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Mistress of the Elgin Marbles: A Biography of Mary Nisbet, Countess of Elgin download epub

by Susan Nagel


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Mary Hamilton Bruce, Countess of Elgin (née Nisbet; 18 April 1778 – 9 July 1855) was the first wife of British diplomat Thomas Bruce, 7th Earl of Elgin during his term as Ambassador Extraordinaire to the Ottoman Empire and one of the most influential.

Mary Hamilton Bruce, Countess of Elgin (née Nisbet; 18 April 1778 – 9 July 1855) was the first wife of British diplomat Thomas Bruce, 7th Earl of Elgin during his term as Ambassador Extraordinaire to the Ottoman Empire and one of the most influential and wealthiest heiresses of the late 18th and early 19th century. Mary Hamilton Nisbet was born on 18 April 1778 in Dirleton.

The remarkable Mary Nisbet was the Countess of Elgin in Romantic-era Scotland and the wife of the seventh Earl of Elgin. When Mary accompanied her husband to diplomatic duty in Turkey, she changed history. She helped bring the smallpox vaccine to the Middle East, struck a seemingly impossible deal with Napoleon, and arranged the removal of famous marbles from the The remarkable Mary Nisbet was the Countess of Elgin in Romantic-era Scotland and the wife of the seventh Earl of Elgin. Susan Nagel is the author of a critically acclaimed book on the novels of Jean Giraudoux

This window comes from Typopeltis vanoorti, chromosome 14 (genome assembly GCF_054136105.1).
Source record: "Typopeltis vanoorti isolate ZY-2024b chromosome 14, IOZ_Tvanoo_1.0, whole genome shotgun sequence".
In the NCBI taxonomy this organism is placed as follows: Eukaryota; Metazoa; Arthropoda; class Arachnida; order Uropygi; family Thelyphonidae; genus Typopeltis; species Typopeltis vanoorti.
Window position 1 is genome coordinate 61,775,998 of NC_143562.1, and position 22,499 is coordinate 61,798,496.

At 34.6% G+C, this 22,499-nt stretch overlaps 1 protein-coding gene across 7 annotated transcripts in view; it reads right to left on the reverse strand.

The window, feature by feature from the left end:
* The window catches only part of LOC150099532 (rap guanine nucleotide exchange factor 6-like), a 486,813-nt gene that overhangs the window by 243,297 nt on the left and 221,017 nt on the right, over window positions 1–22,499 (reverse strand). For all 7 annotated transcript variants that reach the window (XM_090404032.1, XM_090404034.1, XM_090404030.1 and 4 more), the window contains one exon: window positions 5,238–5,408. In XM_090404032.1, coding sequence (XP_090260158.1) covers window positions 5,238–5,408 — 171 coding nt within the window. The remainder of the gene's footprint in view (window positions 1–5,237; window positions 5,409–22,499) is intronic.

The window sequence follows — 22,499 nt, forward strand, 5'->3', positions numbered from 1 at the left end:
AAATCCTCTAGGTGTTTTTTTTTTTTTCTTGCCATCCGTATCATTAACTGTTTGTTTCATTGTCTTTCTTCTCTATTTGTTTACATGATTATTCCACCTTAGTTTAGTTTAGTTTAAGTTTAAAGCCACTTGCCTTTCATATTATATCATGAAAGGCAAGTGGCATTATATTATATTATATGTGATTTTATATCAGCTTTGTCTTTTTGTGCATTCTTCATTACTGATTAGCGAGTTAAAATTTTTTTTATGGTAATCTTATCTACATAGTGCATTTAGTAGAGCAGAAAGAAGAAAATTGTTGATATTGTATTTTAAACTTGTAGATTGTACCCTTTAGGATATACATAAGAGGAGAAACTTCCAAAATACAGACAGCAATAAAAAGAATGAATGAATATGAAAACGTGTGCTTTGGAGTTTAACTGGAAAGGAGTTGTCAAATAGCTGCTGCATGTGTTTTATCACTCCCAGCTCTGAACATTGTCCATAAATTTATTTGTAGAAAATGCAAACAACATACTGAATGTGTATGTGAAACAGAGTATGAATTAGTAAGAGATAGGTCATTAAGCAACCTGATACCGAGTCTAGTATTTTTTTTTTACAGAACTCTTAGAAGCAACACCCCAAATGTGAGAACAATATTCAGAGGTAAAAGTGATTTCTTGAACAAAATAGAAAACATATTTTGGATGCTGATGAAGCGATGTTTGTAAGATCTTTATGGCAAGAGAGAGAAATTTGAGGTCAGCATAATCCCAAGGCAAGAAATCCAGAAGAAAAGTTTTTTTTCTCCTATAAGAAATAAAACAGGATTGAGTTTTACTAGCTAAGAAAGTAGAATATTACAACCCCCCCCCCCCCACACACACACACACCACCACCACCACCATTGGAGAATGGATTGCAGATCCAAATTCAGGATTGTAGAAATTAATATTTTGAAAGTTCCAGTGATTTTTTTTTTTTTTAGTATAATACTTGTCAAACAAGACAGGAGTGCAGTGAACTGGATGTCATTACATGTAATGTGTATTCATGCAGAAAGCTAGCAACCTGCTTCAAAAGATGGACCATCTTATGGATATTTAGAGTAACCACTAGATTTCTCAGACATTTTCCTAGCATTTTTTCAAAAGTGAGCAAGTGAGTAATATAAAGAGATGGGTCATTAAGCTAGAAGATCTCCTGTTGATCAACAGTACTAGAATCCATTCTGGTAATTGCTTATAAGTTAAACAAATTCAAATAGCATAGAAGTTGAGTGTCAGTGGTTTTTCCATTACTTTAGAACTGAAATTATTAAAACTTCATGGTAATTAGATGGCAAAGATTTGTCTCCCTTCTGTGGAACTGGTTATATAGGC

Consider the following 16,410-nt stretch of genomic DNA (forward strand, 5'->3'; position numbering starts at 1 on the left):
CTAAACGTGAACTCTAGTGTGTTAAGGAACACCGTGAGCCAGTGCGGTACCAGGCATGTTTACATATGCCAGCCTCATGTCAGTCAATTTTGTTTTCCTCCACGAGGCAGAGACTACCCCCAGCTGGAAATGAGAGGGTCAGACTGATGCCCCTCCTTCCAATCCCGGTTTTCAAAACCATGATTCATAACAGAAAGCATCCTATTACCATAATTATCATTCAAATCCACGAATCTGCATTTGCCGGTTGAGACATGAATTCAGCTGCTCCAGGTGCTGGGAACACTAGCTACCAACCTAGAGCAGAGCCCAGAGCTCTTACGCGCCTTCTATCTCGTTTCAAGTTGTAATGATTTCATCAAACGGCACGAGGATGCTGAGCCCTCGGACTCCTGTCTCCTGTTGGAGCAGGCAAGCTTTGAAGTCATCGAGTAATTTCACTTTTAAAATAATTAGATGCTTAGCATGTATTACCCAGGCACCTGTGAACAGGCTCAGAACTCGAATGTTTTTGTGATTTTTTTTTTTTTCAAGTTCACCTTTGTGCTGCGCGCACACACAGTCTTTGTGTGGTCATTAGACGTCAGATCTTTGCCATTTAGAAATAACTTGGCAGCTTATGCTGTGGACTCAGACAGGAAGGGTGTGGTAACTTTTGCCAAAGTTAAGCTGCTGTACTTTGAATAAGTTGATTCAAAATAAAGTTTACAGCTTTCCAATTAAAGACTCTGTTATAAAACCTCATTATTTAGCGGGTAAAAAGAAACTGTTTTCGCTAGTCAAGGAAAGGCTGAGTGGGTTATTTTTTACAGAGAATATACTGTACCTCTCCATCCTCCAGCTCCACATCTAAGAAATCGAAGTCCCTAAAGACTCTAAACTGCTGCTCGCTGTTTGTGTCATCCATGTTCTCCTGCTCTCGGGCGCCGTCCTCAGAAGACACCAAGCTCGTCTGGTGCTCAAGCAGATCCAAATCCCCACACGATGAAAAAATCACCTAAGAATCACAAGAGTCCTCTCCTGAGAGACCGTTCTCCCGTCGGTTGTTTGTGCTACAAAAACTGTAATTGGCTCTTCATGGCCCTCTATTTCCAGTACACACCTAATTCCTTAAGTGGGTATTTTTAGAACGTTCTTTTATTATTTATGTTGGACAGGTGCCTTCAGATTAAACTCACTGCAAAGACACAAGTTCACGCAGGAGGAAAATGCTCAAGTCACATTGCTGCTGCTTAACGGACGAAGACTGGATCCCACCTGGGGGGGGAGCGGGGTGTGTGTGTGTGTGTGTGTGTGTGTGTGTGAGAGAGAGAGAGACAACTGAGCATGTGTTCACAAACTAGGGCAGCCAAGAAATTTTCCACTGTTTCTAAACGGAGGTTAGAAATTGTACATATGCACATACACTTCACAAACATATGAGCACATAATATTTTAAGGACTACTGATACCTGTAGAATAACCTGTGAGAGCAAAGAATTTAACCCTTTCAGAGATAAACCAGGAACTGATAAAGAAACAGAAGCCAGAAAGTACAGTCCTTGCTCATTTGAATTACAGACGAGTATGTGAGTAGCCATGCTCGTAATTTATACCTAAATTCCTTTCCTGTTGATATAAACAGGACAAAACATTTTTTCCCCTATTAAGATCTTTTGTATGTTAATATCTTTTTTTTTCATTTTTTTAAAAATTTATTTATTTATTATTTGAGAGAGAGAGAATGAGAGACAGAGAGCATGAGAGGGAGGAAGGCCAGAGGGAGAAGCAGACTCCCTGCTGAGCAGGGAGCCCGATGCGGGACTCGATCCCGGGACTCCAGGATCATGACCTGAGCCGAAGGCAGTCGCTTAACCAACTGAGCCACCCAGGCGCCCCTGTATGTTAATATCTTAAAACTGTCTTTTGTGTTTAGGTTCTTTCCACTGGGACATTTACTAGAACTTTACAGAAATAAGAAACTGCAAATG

The remarkable Mary Nisbet was the Countess of Elgin in Romantic-era Scotland and the wife of the seventh Earl of Elgin. When Mary accompanied her husband to diplomatic duty in Turkey. Susan Nagel is the author of a critically acclaimed book on the novels of Jean Giraudoux. She has written for the stage, the screen, scholarly journals, the Gannett newspaper chain, and Town & Country. A professor in the humanities department of Marymount Manhattan College, she lives in New York City. She helped bring the smallpox vaccine to the Middle East, struck a seemingly impossible deal with Napoleon, and arranged the removal of famous marbles from the Parthenon. But all of her accomplishments would be overshadowed, however, by her scandalous divorce. Drawing from Mary's own letters, scholar Susan Nagel tells Mary's enthralling, inspiring, and suspenseful story in vibrant. Although the book is full of name dropping and is the author rather brief in explaining mayor issues. I found it a enjoyable read.